Taking a Hardship Withdrawal Without Dinging Credit

A first-time home purchase is one way to qualify for a hardship withdrawal.
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Taking a hardship withdrawal from one of your retirement accounts will not ding your credit. You own the money in your accounts, so taking a withdrawal is akin to taking money out of your savings account, although there may be taxes and penalties involved. Borrowing from your retirement accounts will not harm your credit, either. However, there are long-term consequences to taking early withdrawals from your retirement accounts.


The Internal Revenue Service permits hardship withdrawals from retirement plans, but it doesn't require employers to provide them. However, many plans that allow elective deferrals, such as 401(k) plans, do allow hardship withdrawals. The qualifications for a hardship withdrawal are vaguely worded, only requiring an "immediate and heavy financial need." Generally, withdrawals are permitted for medical expenses, the first-time purchase of a home, educational fees, funeral expenses, home-repair expenses and money to prevent eviction or foreclosure.

Taxes and Penalties

Even hardship withdrawals are subject to ordinary income tax, like any other distribution from a retirement plan. Also, you may still have to pay the 10 percent early distribution penalty if you are under age 59 1/2. According to Registered Rep magazine, the only exceptions to the penalty for retirement plans are total and permanent disability, loss of job after age 55, unreimbursed medical bills greater than 7.5 percent of your adjusted gross income, court-ordered family support payments, and substantially equal periodic payments -- also known as 72(t) withdrawals. For individual retirement accounts, you can also avoid the penalty if you use the money for a first-time home purchase, certain health insurance premiums, federal tax payments or higher-education expenses, according to Bankrate.com.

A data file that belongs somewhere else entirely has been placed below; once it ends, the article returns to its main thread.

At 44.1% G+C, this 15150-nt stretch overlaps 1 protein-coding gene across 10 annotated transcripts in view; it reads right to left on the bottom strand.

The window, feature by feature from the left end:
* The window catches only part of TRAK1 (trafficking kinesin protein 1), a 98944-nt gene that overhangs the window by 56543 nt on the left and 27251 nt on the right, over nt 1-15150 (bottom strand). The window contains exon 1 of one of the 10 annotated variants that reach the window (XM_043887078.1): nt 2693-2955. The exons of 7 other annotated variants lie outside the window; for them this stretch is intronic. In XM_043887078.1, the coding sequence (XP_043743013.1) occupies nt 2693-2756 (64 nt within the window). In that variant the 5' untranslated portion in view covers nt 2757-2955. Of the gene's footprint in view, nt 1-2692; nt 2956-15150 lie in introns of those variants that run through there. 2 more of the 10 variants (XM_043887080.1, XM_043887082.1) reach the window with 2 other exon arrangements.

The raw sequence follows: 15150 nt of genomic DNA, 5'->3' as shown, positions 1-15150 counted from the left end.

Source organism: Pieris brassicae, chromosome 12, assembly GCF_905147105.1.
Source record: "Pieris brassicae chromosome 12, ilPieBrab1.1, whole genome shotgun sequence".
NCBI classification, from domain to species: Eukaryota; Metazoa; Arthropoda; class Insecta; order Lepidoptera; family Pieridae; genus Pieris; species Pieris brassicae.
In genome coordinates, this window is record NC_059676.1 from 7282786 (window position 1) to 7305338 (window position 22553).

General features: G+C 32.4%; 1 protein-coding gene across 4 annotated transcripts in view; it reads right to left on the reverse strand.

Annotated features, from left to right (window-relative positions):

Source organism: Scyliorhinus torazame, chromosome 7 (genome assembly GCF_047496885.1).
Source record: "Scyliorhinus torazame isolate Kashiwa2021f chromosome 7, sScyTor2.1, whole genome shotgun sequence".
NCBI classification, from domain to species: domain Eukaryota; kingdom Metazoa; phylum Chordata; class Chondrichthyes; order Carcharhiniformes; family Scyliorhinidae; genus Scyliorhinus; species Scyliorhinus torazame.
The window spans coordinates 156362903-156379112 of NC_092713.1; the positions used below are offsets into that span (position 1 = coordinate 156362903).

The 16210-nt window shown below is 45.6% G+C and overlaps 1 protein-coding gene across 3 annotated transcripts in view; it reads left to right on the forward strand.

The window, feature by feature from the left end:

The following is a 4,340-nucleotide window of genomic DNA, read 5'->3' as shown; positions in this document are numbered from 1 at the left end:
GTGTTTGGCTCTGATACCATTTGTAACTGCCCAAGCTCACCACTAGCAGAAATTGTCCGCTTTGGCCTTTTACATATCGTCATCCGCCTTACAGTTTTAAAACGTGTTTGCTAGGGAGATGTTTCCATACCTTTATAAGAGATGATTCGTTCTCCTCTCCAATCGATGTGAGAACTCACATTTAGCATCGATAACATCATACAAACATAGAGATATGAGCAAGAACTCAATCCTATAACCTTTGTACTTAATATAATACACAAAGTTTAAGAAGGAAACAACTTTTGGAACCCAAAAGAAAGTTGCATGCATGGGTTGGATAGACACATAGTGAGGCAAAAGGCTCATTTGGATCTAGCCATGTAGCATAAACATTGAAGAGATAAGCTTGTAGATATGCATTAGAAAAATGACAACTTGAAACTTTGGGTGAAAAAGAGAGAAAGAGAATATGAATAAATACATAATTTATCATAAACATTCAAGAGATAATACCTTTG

You can avoid taxes and penalties if you take a loan against your retirement account instead of a hardship distribution. While you have to pay interest on your loan, you pay it back to yourself. Loans have to be paid back within five years and cannot generally exceed 50 percent of your account balance. You cannot take a loan against an IRA, but you can against most other types of retirement plans, including 401(k) plans. As with hardship withdrawals, loans are permitted by IRS rules but are subject to approval by your employer.


Your retirement accounts should be your last option when it comes to satisfying short-term financial needs. The money you take out cannot be replaced and will not be available for you in retirement. Because of the compounding effect of time, the money you take out today could be worth much more in the future than it is today if you were to leave it in your tax-deferred retirement account.

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